In what could end up being his last season with the Mets, Zack Wheeler was looking to build off a strong second half of 2018 and boost his value entering free agency this offseason, all while staying healthy for a second consecutive season. For the most part, Wheeler accomplished both of those goals as he threw a career high 195.1 innings and posted numbers across the board similar to last season.
Wheeler was able to do this all while navigating trade rumors surrounding his name in July and a short stint on the injured list that month after manager Mickey Callaway constantly pushed Wheeler’s pitch count past 100.
The start of the season for Wheeler was very shaky, highlighted by his second start of the year at home against the Nationals. In the rubber game of the series, Wheeler struggled with his command, walking 7 Nationals’ batters and allowing 7 earned runs to score. The start caused Wheeler’s ERA to ballon to 10.24 and led many fans to believe that the Wheeler we saw in the second half of 2018 was just an anomaly.
Following this start against the Nationals, Wheeler was able to regain some of his control and over his next 17 starts, he walked 2.1 batters per 9 innings. A highlight of the season for Wheeler came in this stretch against the Phillies on April 23rd. In the start, he pitched seven shutout innings, striking out 11 and helped his own cause, hitting a two-run double and a solo home run in the game. However, Wheeler was still struggling to limit runs during this stretch, pitching to a 4.20 ERA. The last start of that span came on July 7th, the last game of the first half. When the Mets came back from the All-Star break, it was announced Wheeler had been put on the injured list with “shoulder fatigue”.
Prior to the injury, Wheeler had been mentioned as a possible pitcher to be dealt at the trade deadline as the Mets were struggling. This IL stint came at the worst possible time for those rumors and led to many questions from other teams about Wheeler’s health down the finals stretch of the season.
Wheeler came back from the IL on July 26th to face the reeling Pirates at home. While facing doubts about his health, Wheeler’s fastball showed life, averaging 96.8 miles per hour and he went 5.1 innings, allowing three runs while striking out seven.
Two days after this start, the Mets acquired Marcus Stroman, leading to more speculation the Mets would stand pat at the deadline and hold on to players such as Wheeler and Noah Syndergaard. It was also said that the Mets asking price for Wheeler was too high for any team to match, though the Houston Astros were very interested.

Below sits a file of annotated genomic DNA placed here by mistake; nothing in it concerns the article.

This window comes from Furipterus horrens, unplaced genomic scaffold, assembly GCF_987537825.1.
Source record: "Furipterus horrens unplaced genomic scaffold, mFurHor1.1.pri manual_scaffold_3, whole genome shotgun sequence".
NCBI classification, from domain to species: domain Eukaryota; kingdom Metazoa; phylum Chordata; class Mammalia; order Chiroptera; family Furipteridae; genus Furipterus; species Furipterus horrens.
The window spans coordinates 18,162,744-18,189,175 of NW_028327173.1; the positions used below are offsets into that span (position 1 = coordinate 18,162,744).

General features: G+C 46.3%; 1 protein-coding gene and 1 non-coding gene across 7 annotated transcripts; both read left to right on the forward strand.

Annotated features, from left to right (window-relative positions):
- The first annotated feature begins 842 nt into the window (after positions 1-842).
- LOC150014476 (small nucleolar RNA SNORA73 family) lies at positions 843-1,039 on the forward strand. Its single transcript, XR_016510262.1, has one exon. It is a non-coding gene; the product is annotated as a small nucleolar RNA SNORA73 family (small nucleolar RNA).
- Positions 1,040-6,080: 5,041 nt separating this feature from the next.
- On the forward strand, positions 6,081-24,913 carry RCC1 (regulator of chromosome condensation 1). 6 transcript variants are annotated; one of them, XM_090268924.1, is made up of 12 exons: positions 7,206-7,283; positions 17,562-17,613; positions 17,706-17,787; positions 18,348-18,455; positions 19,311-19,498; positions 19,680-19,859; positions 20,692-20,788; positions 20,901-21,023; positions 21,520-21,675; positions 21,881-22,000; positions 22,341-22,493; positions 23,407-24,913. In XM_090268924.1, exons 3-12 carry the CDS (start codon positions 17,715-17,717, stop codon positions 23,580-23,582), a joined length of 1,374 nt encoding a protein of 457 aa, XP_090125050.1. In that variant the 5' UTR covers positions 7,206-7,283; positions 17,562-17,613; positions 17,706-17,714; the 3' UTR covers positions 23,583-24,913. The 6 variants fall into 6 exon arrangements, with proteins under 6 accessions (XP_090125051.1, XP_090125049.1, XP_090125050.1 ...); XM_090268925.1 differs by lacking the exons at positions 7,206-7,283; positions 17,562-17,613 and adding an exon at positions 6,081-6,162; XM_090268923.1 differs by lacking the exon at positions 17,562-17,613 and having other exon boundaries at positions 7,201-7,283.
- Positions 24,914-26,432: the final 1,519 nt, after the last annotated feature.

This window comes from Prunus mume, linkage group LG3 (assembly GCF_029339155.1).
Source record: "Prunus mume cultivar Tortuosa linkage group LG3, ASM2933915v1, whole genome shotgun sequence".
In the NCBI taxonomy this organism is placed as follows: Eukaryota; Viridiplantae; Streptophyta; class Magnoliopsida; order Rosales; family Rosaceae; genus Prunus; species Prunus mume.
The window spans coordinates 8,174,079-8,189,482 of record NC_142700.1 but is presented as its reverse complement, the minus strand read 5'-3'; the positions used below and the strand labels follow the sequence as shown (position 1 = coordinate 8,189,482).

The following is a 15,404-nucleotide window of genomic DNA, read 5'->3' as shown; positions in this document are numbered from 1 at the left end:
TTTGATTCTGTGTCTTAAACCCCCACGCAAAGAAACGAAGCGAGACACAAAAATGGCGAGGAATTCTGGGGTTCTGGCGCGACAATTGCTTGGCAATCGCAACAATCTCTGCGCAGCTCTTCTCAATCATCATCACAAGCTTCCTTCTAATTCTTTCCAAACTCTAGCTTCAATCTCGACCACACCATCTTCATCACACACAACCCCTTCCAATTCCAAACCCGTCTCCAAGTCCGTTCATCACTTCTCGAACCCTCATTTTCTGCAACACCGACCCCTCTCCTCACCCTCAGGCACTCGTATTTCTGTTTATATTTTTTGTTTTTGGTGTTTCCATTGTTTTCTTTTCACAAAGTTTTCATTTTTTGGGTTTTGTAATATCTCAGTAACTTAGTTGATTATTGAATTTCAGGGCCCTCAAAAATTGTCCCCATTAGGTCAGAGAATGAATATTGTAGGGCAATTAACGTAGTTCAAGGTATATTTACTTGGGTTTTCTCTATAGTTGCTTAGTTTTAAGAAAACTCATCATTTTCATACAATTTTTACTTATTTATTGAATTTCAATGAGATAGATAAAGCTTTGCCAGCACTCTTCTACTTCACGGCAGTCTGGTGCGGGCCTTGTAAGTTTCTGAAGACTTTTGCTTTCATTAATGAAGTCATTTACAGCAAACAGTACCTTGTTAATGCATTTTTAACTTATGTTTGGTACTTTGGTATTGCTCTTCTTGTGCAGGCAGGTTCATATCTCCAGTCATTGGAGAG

After surviving the deadline and remaining with the Mets, Wheeler took the mound in the south side of Chicago to face the White Sox. Helping extend the Mets winning streak to six games, Wheeler turned in one of his best performances of 2019, pitching 7 scoreless innings while striking out seven and allowing just four baserunners.
Wheeler kept the Mets’ train back to Wild Card contention rolling five days later at home against the Marlins with another impressive start. This time, Wheeler pitched 8 scoreless innings in a 5-0 victory for the Mets. The first two starts of August would be the strongest ones of the month for Wheeler, as he struggled and posted a 5.73 ERA over his final four starts of the month.
In September, Wheeler continued his general upwards trend as he pitched at least 7 innings in four of the five starts he made that month and had a 1.85 ERA for the month. This strong finish to the season powered Wheeler to a 2.83 ERA in the second half across 12 starts. As was the story with the 2019 Mets, he was only able to pick up two victories in his final five starts as the bullpen squandered his efforts in strong performances against the Dodgers and Reds.
The final line on Wheeler’s 2019 season ended up being very similar to his 2018 season. He finished with 11 victories and 8 losses with a 3.96 ERA. He also struck out 8.98 batters per 9 innings and walked 2.3 per 9 innings, both improvements from his 2018 campaign. With a FIP of 3.48, ERA+ of 102, and a fWAR of 4.7 Wheeler was, simply put, one of the better pitchers in baseball in 2019. This came in a year where many pitcher struggled to record home run rates and a juice ball.
Heading into the offseason, the question surrounding Wheeler is if he will return to the Mets in 2020 and beyond. A free agent, the Mets can extend him a qualifying offer, which could potentially limit his options elsewhere. It would be wise to bring Wheeler back as the options the Mets would realistically replace him with are not exactly promising (no offense Rick Porcello). Keeping Wheeler, along with Noah Syndergaard, would give the team one of the best starting rotations in all of baseball be and a good start at contending in 2020.
Whatever ends up happening with Wheeler, one thing remains clear, the team he is on will be getting an above-average pitcher who has proved the last two seasons he can give you 180 or more mostly quality innings